• 25 May 2003

    • Q.21

      1 Timothy 2:5, John 1:1, Philippians 2:6 & Galatians 4:4

      The Westminster Shorter Catechism

      Q. 21. Who is the Redeemer of God’s elect?

      A. The only Redeemer of God’s elect is the Lord Jesus Christ, who, being the eternal Son of God, became man, and so was, and continues to be, God and man, in two distinct natures, and one person forever.

      Scripture References:

      1 Timothy 2:5
      John 1:1,14
      John 10:30
      Philippians 2:6
      Galatians 4:4
      Philippians 2:5-11

      The Westminster Shorter Catechism in Modern English:

      Q.21. Who is the redeemer of God’s chosen ones?

      A. The only redeemer of God’s chosen is the Lord Jesus Christ, the eternal Son of God, Who became man. He was and continues to be God and man in two distinct natures and one person forever.

      Questions

      1. Why is the Redeemer of God’s elect called the Lord Jesus Christ?

      He is called the Lord because of His sovereignty and dominion (Acts 10:36). He is called Jesus because He is the Saviour of His people (Matthew 1:21). He is called Christ because He is anointed by the Father with the Holy Ghost which was given to Him without measure (Acts 10:38). He is fully qualified by God.

      2. How does the Lord Jesus Christ redeem the elect of God?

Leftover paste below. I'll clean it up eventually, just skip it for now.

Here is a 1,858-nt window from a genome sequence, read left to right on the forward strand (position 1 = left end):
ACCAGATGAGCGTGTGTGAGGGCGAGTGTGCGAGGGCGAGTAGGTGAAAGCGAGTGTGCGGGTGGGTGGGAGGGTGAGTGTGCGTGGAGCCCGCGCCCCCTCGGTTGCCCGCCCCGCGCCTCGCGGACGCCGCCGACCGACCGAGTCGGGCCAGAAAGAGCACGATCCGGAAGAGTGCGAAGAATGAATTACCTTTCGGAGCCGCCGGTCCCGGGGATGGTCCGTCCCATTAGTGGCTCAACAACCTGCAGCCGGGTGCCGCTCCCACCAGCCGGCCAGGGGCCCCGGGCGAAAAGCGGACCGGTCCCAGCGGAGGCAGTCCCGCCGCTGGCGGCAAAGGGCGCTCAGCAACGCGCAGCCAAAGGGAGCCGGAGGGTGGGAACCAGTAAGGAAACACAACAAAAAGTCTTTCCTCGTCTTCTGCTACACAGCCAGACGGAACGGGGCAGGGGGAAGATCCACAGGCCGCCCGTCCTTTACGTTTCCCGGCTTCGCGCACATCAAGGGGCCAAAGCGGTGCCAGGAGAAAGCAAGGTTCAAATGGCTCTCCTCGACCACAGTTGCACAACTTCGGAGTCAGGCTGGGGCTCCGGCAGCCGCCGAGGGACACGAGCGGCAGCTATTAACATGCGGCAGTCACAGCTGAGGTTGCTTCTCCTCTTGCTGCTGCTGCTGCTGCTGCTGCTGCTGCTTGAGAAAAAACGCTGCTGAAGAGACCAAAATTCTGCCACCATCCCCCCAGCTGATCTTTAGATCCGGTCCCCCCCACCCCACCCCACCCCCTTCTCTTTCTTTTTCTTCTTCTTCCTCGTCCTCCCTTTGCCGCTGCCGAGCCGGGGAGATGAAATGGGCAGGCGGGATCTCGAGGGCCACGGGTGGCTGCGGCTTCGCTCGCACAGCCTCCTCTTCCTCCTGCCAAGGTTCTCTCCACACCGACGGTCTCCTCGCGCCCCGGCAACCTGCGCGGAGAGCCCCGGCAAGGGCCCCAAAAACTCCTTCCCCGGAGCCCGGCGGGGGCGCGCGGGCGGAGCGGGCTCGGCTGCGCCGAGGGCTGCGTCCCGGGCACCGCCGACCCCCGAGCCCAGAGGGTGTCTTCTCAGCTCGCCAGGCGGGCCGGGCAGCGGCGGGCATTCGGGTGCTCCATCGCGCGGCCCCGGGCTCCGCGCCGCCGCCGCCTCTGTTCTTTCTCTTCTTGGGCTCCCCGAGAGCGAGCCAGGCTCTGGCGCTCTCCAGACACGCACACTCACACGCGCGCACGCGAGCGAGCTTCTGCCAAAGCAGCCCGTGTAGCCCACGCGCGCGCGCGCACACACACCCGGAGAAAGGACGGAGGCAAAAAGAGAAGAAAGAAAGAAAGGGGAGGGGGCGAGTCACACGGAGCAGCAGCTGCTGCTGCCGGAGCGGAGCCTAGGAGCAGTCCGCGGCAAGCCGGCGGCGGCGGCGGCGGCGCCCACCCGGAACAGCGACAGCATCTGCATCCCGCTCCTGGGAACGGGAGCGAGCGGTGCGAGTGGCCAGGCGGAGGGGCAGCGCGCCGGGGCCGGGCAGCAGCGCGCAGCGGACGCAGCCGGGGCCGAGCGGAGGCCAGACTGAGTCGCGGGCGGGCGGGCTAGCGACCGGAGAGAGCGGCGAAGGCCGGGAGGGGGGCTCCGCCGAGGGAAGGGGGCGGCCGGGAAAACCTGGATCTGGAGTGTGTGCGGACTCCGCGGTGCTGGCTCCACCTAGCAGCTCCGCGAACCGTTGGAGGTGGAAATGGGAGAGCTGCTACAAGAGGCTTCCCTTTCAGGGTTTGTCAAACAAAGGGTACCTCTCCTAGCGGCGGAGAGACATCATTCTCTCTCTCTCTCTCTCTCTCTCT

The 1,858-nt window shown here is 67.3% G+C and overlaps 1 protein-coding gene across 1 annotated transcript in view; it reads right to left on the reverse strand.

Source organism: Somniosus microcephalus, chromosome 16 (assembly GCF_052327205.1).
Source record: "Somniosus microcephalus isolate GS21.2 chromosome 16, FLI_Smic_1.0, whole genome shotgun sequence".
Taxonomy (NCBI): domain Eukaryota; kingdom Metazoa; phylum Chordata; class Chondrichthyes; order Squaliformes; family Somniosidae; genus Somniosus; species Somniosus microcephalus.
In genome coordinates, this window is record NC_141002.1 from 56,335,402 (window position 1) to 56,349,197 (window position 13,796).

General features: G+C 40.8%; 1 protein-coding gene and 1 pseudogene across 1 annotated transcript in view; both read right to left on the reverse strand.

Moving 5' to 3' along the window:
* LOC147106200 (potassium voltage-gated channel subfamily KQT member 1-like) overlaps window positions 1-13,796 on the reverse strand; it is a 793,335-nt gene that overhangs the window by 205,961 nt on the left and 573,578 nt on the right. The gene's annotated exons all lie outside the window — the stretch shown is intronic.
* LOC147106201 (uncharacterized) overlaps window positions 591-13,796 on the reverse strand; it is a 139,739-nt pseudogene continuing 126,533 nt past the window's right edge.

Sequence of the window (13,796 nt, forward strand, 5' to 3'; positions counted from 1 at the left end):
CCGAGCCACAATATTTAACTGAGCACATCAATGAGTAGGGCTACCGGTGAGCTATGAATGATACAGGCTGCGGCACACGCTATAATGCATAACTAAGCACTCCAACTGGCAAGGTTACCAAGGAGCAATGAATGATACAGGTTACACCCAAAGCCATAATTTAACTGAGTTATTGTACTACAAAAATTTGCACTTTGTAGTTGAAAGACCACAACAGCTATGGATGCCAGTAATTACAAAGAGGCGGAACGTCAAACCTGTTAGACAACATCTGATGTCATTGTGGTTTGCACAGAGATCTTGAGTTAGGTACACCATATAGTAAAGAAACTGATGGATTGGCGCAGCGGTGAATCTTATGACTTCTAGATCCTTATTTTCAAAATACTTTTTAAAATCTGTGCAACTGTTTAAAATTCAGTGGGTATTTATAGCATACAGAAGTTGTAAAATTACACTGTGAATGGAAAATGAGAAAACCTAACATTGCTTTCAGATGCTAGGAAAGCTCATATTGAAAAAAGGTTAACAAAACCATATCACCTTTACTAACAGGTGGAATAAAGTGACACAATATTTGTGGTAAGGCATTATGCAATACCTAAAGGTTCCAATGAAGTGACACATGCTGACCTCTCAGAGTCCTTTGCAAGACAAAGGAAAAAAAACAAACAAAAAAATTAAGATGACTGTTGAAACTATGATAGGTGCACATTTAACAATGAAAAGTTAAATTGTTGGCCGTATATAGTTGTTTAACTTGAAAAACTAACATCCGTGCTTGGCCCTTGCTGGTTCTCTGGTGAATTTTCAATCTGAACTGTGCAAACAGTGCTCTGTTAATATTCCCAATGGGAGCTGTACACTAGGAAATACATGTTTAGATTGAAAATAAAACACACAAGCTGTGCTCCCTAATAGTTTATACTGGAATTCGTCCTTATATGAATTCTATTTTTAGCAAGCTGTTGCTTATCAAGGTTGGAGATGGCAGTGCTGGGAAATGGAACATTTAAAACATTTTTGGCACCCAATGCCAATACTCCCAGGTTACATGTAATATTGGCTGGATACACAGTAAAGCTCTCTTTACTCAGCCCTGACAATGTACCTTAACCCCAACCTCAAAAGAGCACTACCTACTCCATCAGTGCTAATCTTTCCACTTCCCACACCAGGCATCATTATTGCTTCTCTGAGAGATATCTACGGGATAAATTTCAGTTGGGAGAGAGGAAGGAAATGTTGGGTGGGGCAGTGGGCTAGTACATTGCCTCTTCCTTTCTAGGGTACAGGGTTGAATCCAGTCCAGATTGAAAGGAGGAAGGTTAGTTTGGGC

He purchases them by His blood and rescues them by His conquest by spoiling principalities and powers. (1 Peter 1:18,19. Colossians 2:15)

      3. What did the Lord Jesus Christ become in order to redeem God’s elect?

      He became man but did not cease to be God. He became Immanuel, God with us.

      4. Why was it necessary that He become man?

      It was necessary in order that He might be capable of suffering death for man and that He might become their High Priest that could reconcile them to God (Hebrews 8:16,17).

      5. How could Christ be both God and man?

      Christ is God and man by a personal union. Both His natures are distinct, the divine nature is not subject to change and the human nature is not omnipotent.

      6. Could some compact statements be given regarding the constitution of the Redeemer’s person?

      J.B. Green has probably put it in the most concise way: “1. The reality of the two natures. 2. The integrity of the new natures. 3. The distinctness of the two natures after the union. 4. The oneness of the personality.”